Symphony of the Machine is a game based around the idea of controlling the weather. It’s an experience which is equal parts elegant and clumsy, intuitive yet frustrating and ultimately one which falls short of its true potential.

The basic game play loop of Symphony of the Machine is simple, reflect beams of light onto panels which alter the weather. Doing so will allow potted plants around you to grow. Different plants require different conditions and as the requests get more and more complicated, more thought is required to solve each puzzle. Symphony of the Machine’s game play is a perfect example of why VR is so enticing.

Simple puzzle mechanics which would be straightforward and mundane in regular games are elevated to something more special with the addition of tactile control and immersive environment. Given the right execution these simple game play mechanics can come together to produce a unique and satisfying experience. It’s a shame then that Symphony of the Machine falls so short of giving its best parts the chance they deserve.

The main problem with the game comes down to the controls. Largely due to the limitations of the hardware and in part due to there being no real effort to work around them, the game is incredibly difficult to play. Puzzles involve lifting objects and orientating them in free space around you. This leads to several instances of the tracking lights of the controller interfering with those of the headset. And in a game where precise movements are required to progress through the game, these tracking problems become unbearable. Another questionable design choice is the way in which the player moves around the world.

The player can teleport to a fixed location wherein they can rotate the camera in small segments. Problem is this completely removes the ability to make smaller adjustments to where you are standing meaning you must teleport away and try again. It is also not an option you carry objects with you when you teleport. Instead you must place the object into a floating robot who will do its best to follow you across the room. More often than not, my robot pal would end up behind me, requiring me to rotate the camera completely around in order to face it, that is if it doesn’t get caught on an object on the way over.

While Symphony of the Machine certainly highlights the limitations of VR in its current state it also shows glimpses of why the medium is so special. At the start of the game for instance, the player ascends a huge spire via an elevator. During the ascent I was able to survey the whole world around me. The whole journey gave me a real sense of scale and wonder as well as triggering a predictable amount of vertigo. The weather effects too, are absolutely beautiful. Watching rain turn to sleet turn to blistering sun is simply breathtaking and inspires a real feeling of calm and tranquillity. The score too is serene throughout which really gives the impression of a living, breathing world.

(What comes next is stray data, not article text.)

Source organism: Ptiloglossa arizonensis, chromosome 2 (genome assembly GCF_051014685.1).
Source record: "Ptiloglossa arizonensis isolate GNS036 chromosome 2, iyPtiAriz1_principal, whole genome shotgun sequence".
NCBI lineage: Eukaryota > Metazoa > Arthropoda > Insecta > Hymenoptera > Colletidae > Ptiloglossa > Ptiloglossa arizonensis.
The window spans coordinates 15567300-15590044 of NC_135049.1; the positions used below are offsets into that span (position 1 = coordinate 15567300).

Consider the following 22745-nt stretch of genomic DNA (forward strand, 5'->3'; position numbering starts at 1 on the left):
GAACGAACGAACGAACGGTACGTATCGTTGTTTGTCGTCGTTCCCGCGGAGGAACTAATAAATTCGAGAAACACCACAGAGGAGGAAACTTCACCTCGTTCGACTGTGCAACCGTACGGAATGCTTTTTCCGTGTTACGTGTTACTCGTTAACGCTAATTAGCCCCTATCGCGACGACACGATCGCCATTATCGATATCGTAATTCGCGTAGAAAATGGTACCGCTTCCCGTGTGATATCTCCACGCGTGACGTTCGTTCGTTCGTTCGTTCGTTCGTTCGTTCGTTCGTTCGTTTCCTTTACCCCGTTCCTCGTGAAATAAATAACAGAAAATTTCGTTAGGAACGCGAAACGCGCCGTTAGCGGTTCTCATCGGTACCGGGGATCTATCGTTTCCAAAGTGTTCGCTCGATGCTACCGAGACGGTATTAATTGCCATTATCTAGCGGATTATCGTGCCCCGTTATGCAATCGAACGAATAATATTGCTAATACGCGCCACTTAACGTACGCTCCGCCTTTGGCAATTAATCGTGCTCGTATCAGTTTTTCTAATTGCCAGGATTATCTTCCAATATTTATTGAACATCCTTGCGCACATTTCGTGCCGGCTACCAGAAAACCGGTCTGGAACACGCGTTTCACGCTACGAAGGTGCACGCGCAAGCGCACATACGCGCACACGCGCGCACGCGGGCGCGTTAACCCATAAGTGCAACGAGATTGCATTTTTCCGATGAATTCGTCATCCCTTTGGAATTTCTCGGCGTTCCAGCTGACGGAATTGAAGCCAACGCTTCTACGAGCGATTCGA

The game also does a great job of easing the player in by slowly adding game play elements one by one before combining them in more challenging puzzles. During my time with the game I always felt challenged which made each puzzle solution all the more satisfying. Problem is though, most of the time I would work out the solution to a puzzle only to be thwarted by the game’s terrible tracking. Some puzzles require mirrors to be delicately placed in front of the beam of light. This proves extremely difficult when the object consistently stutters and warps around the room. Symphony of the Machine constantly steps on its own toes, burying what could be a good game under a mountain of hindrances.

Ultimately your enjoyment of this game will be based on whether you can look past the frustrating controls and poor camera tracking to see the beauty hidden within. And there is definitely something about the way the game uses weather to tell a story. There’s a great VR puzzle experience hidden in here somewhere but the game’s refusal to work around the hardware’s limitations and its constant tracking issues prevent it from reaching its true potential. Symphony of the Machine reminded me of why I love VR, right before showing me every single one of the platform’s shortcomings.

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My name is Jake Green. Currently living in Sheffield and rambling about video games. I have a soft spot for VR, and value storytelling in games above all else.